Never work with small children and animals, as the adage goes. But what about the general public, can you really work with the population at large?

The Internet and social media has allowed members of the general public unprecedented access to the general public itself, as well as to the rich and famous who have hitherto been protected from meeting too many not of their kind. You only have to look at examples of the trolling of well known people by insignificant losers to see this phenomenal change in access and communication media.

You can’t trust the public as a whole with anything important – and I say that as a member of the general public. They’re not qualified and can’t be trusted to take decisions that are to the benefit of society. I’m not being anti-democratic here. It’s why we elect officials by the democratic process, so that – in theory at least – they take the tough decisions on our behalf, the decisions that benefit the community at large – the community that elected them – rather than specific individuals.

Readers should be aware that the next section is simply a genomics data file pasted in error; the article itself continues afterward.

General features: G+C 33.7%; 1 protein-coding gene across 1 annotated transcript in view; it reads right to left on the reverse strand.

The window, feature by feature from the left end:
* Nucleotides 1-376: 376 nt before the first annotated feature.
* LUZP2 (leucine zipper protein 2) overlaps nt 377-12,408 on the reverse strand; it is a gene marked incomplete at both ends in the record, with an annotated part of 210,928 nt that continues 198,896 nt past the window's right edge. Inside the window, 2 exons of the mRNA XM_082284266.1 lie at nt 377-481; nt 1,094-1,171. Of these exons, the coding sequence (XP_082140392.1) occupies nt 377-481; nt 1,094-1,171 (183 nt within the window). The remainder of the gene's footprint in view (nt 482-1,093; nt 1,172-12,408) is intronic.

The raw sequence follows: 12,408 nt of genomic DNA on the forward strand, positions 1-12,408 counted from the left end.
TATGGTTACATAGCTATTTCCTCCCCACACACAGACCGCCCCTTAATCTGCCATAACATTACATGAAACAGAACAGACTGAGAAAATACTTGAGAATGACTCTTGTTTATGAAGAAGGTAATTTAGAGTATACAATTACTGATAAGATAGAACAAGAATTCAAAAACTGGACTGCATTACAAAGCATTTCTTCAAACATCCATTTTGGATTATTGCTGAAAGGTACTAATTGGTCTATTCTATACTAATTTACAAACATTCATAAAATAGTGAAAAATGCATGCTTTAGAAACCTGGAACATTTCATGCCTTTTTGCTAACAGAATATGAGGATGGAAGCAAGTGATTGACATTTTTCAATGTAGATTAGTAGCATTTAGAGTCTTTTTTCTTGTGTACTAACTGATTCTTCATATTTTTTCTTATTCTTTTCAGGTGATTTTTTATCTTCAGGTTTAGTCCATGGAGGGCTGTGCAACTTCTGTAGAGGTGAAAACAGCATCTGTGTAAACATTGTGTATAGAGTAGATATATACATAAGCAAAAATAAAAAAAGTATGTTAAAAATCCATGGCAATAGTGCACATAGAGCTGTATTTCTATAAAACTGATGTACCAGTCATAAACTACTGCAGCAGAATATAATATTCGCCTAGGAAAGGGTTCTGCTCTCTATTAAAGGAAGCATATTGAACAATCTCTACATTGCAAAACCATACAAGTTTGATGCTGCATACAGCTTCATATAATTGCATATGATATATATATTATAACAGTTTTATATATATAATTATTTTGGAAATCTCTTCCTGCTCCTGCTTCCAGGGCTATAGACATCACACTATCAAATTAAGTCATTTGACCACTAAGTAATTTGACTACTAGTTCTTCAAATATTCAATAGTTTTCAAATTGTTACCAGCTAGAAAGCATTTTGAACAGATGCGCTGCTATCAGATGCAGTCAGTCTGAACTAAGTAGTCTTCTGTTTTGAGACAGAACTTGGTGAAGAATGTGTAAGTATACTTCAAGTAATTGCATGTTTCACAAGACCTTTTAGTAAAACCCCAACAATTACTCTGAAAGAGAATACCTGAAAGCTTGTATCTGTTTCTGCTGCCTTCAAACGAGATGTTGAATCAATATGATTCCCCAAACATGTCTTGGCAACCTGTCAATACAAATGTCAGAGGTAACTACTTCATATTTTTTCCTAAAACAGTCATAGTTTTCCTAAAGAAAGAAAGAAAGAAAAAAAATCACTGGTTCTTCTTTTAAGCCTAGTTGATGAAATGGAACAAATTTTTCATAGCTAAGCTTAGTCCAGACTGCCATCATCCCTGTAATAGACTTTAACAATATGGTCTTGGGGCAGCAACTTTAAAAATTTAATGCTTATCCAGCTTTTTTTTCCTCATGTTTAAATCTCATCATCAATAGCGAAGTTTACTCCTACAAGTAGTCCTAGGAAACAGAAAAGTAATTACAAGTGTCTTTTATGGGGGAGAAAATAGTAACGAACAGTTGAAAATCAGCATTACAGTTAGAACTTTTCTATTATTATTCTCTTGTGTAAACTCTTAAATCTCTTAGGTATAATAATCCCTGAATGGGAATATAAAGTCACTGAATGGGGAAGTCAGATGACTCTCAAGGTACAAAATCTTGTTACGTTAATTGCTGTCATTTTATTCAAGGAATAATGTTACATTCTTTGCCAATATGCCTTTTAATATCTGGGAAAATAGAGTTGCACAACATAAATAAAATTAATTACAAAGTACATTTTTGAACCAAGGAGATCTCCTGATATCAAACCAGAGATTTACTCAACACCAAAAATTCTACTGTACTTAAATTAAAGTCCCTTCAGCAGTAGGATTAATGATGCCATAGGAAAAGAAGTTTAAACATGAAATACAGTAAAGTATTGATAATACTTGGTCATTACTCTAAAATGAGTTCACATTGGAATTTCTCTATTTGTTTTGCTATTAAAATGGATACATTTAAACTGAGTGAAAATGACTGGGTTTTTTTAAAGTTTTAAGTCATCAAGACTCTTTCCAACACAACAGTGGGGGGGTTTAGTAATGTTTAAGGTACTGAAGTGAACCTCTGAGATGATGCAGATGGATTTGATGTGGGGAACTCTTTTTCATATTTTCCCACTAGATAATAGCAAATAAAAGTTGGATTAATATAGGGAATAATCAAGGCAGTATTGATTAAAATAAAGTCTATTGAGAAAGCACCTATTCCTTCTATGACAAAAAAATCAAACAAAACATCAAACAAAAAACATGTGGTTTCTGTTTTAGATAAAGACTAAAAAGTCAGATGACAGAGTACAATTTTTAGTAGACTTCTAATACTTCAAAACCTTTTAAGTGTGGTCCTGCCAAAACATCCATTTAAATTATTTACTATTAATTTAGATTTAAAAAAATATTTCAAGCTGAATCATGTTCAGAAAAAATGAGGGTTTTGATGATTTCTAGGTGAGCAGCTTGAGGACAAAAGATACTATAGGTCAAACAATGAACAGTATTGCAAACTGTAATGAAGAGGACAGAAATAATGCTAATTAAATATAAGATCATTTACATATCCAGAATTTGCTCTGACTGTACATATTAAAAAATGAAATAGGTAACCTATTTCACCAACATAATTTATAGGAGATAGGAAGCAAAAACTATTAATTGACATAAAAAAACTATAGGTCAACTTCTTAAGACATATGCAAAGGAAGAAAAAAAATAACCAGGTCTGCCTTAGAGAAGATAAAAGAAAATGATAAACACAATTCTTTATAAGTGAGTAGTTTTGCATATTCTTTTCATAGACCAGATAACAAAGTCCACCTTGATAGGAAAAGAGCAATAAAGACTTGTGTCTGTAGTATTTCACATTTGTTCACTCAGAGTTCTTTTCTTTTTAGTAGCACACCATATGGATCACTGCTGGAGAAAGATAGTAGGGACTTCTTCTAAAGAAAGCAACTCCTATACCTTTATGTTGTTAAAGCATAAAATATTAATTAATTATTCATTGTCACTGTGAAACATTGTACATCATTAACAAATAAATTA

As a 2016 example of why you can’t trust the public, you only have to look at the poll to name a new, official scientific vessel. Some wise-ass suggests Boaty McBoatface and the public flock to it like a shiny new toy. Hilarious, if it wasn’t such a classic example of the public will.

I don’t mind general elections, even the first past the post ones. It’s referendums that make me nervous, because then you really are looking at an aggregate of individuals voting, almost without exception, in their own personal interests, and every single vote counts. Clever chap, that Maslow.

 

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